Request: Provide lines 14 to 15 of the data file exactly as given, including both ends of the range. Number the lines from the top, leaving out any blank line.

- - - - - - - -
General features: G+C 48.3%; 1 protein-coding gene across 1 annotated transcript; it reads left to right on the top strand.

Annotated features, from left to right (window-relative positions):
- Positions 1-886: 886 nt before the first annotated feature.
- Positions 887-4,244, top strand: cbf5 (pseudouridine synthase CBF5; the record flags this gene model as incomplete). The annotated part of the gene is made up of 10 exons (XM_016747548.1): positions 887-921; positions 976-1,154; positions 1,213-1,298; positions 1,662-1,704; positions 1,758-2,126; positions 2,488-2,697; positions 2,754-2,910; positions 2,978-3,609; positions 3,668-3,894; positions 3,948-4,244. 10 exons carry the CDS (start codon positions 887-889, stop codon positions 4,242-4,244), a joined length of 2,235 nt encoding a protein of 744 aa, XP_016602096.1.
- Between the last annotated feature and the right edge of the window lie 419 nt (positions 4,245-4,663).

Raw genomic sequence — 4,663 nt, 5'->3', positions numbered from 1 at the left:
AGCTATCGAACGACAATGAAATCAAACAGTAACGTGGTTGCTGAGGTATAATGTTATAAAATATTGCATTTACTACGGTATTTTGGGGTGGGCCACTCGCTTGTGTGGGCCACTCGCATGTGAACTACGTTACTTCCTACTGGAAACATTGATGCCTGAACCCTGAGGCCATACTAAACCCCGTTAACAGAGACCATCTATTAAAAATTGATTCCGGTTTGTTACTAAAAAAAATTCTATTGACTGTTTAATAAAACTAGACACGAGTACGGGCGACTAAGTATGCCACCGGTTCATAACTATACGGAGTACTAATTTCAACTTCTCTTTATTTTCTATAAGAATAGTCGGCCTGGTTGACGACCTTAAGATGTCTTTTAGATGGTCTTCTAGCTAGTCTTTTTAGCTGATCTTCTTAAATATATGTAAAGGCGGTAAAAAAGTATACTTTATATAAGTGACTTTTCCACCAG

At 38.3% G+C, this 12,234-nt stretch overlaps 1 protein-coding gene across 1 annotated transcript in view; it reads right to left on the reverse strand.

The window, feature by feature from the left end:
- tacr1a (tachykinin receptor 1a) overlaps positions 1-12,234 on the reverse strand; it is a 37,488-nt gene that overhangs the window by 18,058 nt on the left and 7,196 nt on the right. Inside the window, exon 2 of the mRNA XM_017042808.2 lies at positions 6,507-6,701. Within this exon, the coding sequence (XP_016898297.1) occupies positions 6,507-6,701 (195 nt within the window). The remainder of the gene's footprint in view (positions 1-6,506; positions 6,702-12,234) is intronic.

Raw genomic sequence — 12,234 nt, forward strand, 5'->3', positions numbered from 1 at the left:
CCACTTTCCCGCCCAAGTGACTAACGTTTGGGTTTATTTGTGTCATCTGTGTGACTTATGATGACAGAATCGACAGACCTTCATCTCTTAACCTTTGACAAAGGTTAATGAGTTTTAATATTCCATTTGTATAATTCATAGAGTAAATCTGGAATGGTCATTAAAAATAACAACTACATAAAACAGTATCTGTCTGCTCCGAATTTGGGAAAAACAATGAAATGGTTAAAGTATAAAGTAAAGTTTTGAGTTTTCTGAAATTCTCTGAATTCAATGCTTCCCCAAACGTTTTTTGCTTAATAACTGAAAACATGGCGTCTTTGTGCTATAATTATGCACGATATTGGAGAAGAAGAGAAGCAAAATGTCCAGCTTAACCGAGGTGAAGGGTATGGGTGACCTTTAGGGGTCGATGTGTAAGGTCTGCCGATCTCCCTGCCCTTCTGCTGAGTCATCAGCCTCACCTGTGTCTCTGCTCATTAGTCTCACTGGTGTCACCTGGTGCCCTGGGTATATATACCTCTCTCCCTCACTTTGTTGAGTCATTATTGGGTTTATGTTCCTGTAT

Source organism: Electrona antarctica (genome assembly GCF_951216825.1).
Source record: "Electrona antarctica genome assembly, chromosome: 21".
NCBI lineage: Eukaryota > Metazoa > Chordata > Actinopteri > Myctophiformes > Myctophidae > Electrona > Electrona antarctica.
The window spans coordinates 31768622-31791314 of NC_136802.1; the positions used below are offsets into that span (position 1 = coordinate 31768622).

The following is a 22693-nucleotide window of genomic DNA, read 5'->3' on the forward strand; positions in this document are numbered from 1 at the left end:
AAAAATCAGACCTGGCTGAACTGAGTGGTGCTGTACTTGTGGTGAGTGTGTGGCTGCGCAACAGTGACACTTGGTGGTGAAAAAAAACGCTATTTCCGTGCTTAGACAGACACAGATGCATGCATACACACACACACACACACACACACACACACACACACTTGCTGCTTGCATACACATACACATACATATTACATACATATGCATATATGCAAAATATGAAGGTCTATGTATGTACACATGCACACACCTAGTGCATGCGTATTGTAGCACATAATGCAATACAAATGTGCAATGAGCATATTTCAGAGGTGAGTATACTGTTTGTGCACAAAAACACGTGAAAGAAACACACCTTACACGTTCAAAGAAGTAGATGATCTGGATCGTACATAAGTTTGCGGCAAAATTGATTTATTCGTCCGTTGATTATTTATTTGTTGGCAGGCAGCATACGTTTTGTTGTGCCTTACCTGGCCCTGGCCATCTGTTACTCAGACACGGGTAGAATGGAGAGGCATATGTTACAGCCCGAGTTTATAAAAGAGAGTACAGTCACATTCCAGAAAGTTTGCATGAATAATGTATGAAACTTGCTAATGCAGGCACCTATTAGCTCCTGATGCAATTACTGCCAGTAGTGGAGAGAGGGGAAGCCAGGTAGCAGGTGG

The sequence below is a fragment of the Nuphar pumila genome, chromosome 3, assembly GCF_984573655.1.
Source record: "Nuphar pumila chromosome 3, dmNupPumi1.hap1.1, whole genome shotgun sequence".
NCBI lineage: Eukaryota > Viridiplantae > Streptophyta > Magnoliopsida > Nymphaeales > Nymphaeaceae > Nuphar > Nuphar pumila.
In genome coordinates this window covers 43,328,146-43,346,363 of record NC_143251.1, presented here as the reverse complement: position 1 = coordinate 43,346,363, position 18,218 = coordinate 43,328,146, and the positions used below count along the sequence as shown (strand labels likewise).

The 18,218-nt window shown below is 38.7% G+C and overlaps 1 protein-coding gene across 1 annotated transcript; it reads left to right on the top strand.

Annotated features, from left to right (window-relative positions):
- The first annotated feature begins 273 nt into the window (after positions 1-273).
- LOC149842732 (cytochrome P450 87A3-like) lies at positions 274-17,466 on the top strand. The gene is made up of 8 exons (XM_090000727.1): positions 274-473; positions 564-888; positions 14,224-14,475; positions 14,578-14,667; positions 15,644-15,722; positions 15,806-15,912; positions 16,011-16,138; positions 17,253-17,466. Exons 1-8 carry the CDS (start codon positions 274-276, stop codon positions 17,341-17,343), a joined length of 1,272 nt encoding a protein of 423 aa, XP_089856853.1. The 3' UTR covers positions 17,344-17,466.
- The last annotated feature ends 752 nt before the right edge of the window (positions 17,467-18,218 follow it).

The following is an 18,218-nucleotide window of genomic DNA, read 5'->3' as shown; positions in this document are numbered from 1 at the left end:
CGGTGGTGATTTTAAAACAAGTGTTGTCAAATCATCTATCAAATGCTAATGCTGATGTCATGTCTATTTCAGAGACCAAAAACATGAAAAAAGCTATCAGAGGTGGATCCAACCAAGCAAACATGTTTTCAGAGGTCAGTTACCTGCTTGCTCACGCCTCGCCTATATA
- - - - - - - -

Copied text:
Source record: "Electrona antarctica genome assembly, chromosome: 21".
NCBI lineage: Eukaryota > Metazoa > Chordata > Actinopteri > Myctophiformes > Myctophidae > Electrona > Electrona antarctica.